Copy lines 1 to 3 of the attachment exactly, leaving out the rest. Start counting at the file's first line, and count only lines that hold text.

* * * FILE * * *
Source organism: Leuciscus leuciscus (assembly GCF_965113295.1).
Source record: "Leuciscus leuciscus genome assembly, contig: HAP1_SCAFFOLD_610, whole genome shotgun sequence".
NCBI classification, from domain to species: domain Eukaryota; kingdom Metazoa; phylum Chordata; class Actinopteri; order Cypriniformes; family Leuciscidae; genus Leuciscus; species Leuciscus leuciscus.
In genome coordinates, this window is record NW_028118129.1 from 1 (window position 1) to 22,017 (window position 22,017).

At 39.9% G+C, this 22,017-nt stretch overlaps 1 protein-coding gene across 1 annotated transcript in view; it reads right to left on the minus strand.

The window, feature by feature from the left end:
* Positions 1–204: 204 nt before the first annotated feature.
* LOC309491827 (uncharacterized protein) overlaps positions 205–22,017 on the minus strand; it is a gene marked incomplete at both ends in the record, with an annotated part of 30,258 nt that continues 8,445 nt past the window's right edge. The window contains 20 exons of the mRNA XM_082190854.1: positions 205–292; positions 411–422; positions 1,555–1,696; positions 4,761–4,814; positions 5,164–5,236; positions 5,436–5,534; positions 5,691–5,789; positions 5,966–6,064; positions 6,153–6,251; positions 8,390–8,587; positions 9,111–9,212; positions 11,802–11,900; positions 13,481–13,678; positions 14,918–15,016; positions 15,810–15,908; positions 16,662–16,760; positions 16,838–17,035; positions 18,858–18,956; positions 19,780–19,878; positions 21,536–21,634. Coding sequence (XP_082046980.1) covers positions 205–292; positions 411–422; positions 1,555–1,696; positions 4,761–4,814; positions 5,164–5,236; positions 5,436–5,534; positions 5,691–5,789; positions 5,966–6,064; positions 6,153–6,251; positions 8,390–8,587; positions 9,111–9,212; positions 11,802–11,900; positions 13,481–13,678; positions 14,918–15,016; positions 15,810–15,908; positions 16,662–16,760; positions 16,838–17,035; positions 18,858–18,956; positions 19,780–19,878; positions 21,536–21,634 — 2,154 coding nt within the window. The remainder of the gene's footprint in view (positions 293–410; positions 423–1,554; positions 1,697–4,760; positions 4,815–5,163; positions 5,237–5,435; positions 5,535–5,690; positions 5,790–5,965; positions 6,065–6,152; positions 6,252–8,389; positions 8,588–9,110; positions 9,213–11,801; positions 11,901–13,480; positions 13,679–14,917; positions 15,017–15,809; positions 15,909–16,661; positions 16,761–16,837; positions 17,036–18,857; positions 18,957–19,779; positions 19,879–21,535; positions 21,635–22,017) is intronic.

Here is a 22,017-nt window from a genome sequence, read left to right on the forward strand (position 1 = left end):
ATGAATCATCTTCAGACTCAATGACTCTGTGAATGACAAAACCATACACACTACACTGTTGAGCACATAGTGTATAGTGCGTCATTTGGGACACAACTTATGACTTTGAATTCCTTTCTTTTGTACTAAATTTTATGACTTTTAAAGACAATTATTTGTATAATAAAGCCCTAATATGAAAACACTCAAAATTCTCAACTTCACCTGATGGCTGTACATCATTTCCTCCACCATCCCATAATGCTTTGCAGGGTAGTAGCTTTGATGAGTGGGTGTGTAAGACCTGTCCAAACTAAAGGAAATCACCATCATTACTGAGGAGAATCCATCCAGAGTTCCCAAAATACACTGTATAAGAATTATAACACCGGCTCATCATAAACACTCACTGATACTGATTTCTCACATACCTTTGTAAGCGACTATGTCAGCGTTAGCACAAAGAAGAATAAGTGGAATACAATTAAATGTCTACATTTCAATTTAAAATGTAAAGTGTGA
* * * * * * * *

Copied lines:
Source organism: Leuciscus leuciscus (assembly GCF_965113295.1).
Source record: "Leuciscus leuciscus genome assembly, contig: HAP1_SCAFFOLD_610, whole genome shotgun sequence".
NCBI classification, from domain to species: domain Eukaryota; kingdom Metazoa; phylum Chordata; class Actinopteri; order Cypriniformes; family Leuciscidae; genus Leuciscus; species Leuciscus leuciscus.